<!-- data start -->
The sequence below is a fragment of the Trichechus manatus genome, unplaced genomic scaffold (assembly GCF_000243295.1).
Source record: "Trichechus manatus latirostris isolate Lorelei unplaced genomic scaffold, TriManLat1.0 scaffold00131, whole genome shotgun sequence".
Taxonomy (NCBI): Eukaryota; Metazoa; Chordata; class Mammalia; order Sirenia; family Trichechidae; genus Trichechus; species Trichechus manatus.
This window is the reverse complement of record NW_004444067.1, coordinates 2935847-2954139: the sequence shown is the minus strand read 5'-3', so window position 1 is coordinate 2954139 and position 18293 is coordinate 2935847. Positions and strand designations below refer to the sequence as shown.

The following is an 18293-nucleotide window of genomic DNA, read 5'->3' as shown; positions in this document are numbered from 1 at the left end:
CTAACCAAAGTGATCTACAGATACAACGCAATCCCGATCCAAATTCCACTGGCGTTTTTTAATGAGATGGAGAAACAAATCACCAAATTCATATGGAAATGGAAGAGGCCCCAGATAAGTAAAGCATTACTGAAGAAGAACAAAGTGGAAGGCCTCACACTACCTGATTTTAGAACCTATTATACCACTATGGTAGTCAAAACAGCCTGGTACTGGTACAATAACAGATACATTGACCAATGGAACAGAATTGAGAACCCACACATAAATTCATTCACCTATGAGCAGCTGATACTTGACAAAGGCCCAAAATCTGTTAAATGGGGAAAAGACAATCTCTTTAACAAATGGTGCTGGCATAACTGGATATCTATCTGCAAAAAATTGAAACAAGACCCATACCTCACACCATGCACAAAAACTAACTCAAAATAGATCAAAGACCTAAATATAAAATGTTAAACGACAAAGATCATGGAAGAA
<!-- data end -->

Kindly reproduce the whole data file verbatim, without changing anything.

The sequence below is a fragment of the Trichechus manatus genome, unplaced genomic scaffold (assembly GCF_000243295.1).
Source record: "Trichechus manatus latirostris isolate Lorelei unplaced genomic scaffold, TriManLat1.0 scaffold00131, whole genome shotgun sequence".
Taxonomy (NCBI): Eukaryota; Metazoa; Chordata; class Mammalia; order Sirenia; family Trichechidae; genus Trichechus; species Trichechus manatus.
This window is the reverse complement of record NW_004444067.1, coordinates 2935847-2954139: the sequence shown is the minus strand read 5'-3', so window position 1 is coordinate 2954139 and position 18293 is coordinate 2935847. Positions and strand designations below refer to the sequence as shown.

The following is an 18293-nucleotide window of genomic DNA, read 5'->3' as shown; positions in this document are numbered from 1 at the left end:
CTAACCAAAGTGATCTACAGATACAACGCAATCCCGATCCAAATTCCACTGGCGTTTTTTAATGAGATGGAGAAACAAATCACCAAATTCATATGGAAATGGAAGAGGCCCCAGATAAGTAAAGCATTACTGAAGAAGAACAAAGTGGAAGGCCTCACACTACCTGATTTTAGAACCTATTATACCACTATGGTAGTCAAAACAGCCTGGTACTGGTACAATAACAGATACATTGACCAATGGAACAGAATTGAGAACCCACACATAAATTCATTCACCTATGAGCAGCTGATACTTGACAAAGGCCCAAAATCTGTTAAATGGGGAAAAGACAATCTCTTTAACAAATGGTGCTGGCATAACTGGATATCTATCTGCAAAAAATTGAAACAAGACCCATACCTCACACCATGCACAAAAACTAACTCAAAATAGATCAAAGACCTAAATATAAAATGTTAAACGACAAAGATCATGGAAGAA